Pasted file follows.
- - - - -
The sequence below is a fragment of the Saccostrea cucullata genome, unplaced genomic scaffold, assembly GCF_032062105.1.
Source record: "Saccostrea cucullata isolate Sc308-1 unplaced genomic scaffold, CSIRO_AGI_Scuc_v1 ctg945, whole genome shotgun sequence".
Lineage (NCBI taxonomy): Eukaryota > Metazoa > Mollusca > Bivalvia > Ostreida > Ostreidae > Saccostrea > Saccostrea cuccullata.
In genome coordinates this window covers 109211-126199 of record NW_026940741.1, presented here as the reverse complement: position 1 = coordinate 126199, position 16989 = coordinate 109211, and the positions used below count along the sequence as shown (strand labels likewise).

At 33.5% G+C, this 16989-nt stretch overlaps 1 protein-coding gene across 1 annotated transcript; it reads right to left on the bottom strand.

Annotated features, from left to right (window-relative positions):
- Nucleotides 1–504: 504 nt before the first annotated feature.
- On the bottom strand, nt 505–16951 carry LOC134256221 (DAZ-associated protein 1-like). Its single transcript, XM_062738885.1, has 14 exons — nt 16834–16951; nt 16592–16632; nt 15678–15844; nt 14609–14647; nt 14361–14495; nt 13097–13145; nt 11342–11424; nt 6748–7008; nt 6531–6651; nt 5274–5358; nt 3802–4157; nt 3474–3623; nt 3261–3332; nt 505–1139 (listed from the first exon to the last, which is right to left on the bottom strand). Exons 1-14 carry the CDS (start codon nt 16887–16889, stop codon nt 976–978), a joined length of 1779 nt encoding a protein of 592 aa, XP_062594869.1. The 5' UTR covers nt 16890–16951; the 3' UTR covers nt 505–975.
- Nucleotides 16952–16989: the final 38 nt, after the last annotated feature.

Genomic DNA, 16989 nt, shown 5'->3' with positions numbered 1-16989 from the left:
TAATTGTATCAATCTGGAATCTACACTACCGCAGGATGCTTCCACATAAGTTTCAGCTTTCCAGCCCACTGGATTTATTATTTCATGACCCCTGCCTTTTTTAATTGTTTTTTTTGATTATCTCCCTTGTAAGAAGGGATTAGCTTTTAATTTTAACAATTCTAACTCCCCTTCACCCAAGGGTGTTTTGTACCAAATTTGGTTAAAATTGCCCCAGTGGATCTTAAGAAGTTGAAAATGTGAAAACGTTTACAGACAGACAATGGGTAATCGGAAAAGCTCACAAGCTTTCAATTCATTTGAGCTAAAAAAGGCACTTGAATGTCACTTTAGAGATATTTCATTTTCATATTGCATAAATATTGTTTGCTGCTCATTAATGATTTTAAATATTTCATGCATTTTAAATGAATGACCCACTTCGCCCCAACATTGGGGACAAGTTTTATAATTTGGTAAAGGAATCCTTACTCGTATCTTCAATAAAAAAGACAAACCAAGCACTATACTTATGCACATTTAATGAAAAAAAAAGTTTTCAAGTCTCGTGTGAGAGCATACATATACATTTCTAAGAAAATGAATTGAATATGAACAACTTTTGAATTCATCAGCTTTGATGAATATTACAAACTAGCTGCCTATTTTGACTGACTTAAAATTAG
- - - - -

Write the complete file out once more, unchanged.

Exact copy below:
The sequence below is a fragment of the Saccostrea cucullata genome, unplaced genomic scaffold, assembly GCF_032062105.1.
Source record: "Saccostrea cucullata isolate Sc308-1 unplaced genomic scaffold, CSIRO_AGI_Scuc_v1 ctg945, whole genome shotgun sequence".
Lineage (NCBI taxonomy): Eukaryota > Metazoa > Mollusca > Bivalvia > Ostreida > Ostreidae > Saccostrea > Saccostrea cuccullata.
In genome coordinates this window covers 109211-126199 of record NW_026940741.1, presented here as the reverse complement: position 1 = coordinate 126199, position 16989 = coordinate 109211, and the positions used below count along the sequence as shown (strand labels likewise).

At 33.5% G+C, this 16989-nt stretch overlaps 1 protein-coding gene across 1 annotated transcript; it reads right to left on the bottom strand.

Annotated features, from left to right (window-relative positions):
- Nucleotides 1–504: 504 nt before the first annotated feature.
- On the bottom strand, nt 505–16951 carry LOC134256221 (DAZ-associated protein 1-like). Its single transcript, XM_062738885.1, has 14 exons — nt 16834–16951; nt 16592–16632; nt 15678–15844; nt 14609–14647; nt 14361–14495; nt 13097–13145; nt 11342–11424; nt 6748–7008; nt 6531–6651; nt 5274–5358; nt 3802–4157; nt 3474–3623; nt 3261–3332; nt 505–1139 (listed from the first exon to the last, which is right to left on the bottom strand). Exons 1-14 carry the CDS (start codon nt 16887–16889, stop codon nt 976–978), a joined length of 1779 nt encoding a protein of 592 aa, XP_062594869.1. The 5' UTR covers nt 16890–16951; the 3' UTR covers nt 505–975.
- Nucleotides 16952–16989: the final 38 nt, after the last annotated feature.

Genomic DNA, 16989 nt, shown 5'->3' with positions numbered 1-16989 from the left:
TAATTGTATCAATCTGGAATCTACACTACCGCAGGATGCTTCCACATAAGTTTCAGCTTTCCAGCCCACTGGATTTATTATTTCATGACCCCTGCCTTTTTTAATTGTTTTTTTTGATTATCTCCCTTGTAAGAAGGGATTAGCTTTTAATTTTAACAATTCTAACTCCCCTTCACCCAAGGGTGTTTTGTACCAAATTTGGTTAAAATTGCCCCAGTGGATCTTAAGAAGTTGAAAATGTGAAAACGTTTACAGACAGACAATGGGTAATCGGAAAAGCTCACAAGCTTTCAATTCATTTGAGCTAAAAAAGGCACTTGAATGTCACTTTAGAGATATTTCATTTTCATATTGCATAAATATTGTTTGCTGCTCATTAATGATTTTAAATATTTCATGCATTTTAAATGAATGACCCACTTCGCCCCAACATTGGGGACAAGTTTTATAATTTGGTAAAGGAATCCTTACTCGTATCTTCAATAAAAAAGACAAACCAAGCACTATACTTATGCACATTTAATGAAAAAAAAAGTTTTCAAGTCTCGTGTGAGAGCATACATATACATTTCTAAGAAAATGAATTGAATATGAACAACTTTTGAATTCATCAGCTTTGATGAATATTACAAACTAGCTGCCTATTTTGACTGACTTAAAATTAG